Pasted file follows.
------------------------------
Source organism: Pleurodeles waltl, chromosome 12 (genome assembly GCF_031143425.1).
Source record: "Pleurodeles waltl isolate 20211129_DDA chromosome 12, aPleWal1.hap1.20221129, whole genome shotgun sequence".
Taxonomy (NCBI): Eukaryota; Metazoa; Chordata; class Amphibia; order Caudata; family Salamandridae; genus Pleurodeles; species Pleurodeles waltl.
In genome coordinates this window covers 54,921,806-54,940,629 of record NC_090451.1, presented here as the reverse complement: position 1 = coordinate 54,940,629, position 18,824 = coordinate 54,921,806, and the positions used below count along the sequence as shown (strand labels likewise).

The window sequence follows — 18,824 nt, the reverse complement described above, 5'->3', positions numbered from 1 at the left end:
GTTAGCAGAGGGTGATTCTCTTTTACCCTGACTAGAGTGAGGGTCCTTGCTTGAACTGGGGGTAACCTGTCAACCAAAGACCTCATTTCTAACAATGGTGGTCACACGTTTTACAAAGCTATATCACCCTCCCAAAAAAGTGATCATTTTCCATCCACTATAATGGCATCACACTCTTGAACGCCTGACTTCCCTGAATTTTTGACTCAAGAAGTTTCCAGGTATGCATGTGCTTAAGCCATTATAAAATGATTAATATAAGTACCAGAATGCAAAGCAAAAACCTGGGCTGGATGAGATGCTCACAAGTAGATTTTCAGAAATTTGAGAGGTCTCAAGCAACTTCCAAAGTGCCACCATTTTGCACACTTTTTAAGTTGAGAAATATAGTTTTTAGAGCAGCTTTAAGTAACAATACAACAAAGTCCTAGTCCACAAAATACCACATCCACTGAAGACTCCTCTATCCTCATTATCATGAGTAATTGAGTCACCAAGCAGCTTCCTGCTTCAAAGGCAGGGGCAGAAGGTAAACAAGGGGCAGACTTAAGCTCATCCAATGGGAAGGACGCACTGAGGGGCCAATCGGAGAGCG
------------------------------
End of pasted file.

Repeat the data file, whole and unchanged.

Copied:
Source organism: Pleurodeles waltl, chromosome 12 (genome assembly GCF_031143425.1).
Source record: "Pleurodeles waltl isolate 20211129_DDA chromosome 12, aPleWal1.hap1.20221129, whole genome shotgun sequence".
Taxonomy (NCBI): Eukaryota; Metazoa; Chordata; class Amphibia; order Caudata; family Salamandridae; genus Pleurodeles; species Pleurodeles waltl.
In genome coordinates this window covers 54,921,806-54,940,629 of record NC_090451.1, presented here as the reverse complement: position 1 = coordinate 54,940,629, position 18,824 = coordinate 54,921,806, and the positions used below count along the sequence as shown (strand labels likewise).

The window sequence follows — 18,824 nt, the reverse complement described above, 5'->3', positions numbered from 1 at the left end:
GTTAGCAGAGGGTGATTCTCTTTTACCCTGACTAGAGTGAGGGTCCTTGCTTGAACTGGGGGTAACCTGTCAACCAAAGACCTCATTTCTAACAATGGTGGTCACACGTTTTACAAAGCTATATCACCCTCCCAAAAAAGTGATCATTTTCCATCCACTATAATGGCATCACACTCTTGAACGCCTGACTTCCCTGAATTTTTGACTCAAGAAGTTTCCAGGTATGCATGTGCTTAAGCCATTATAAAATGATTAATATAAGTACCAGAATGCAAAGCAAAAACCTGGGCTGGATGAGATGCTCACAAGTAGATTTTCAGAAATTTGAGAGGTCTCAAGCAACTTCCAAAGTGCCACCATTTTGCACACTTTTTAAGTTGAGAAATATAGTTTTTAGAGCAGCTTTAAGTAACAATACAACAAAGTCCTAGTCCACAAAATACCACATCCACTGAAGACTCCTCTATCCTCATTATCATGAGTAATTGAGTCACCAAGCAGCTTCCTGCTTCAAAGGCAGGGGCAGAAGGTAAACAAGGGGCAGACTTAAGCTCATCCAATGGGAAGGACGCACTGAGGGGCCAATCGGAGAGCG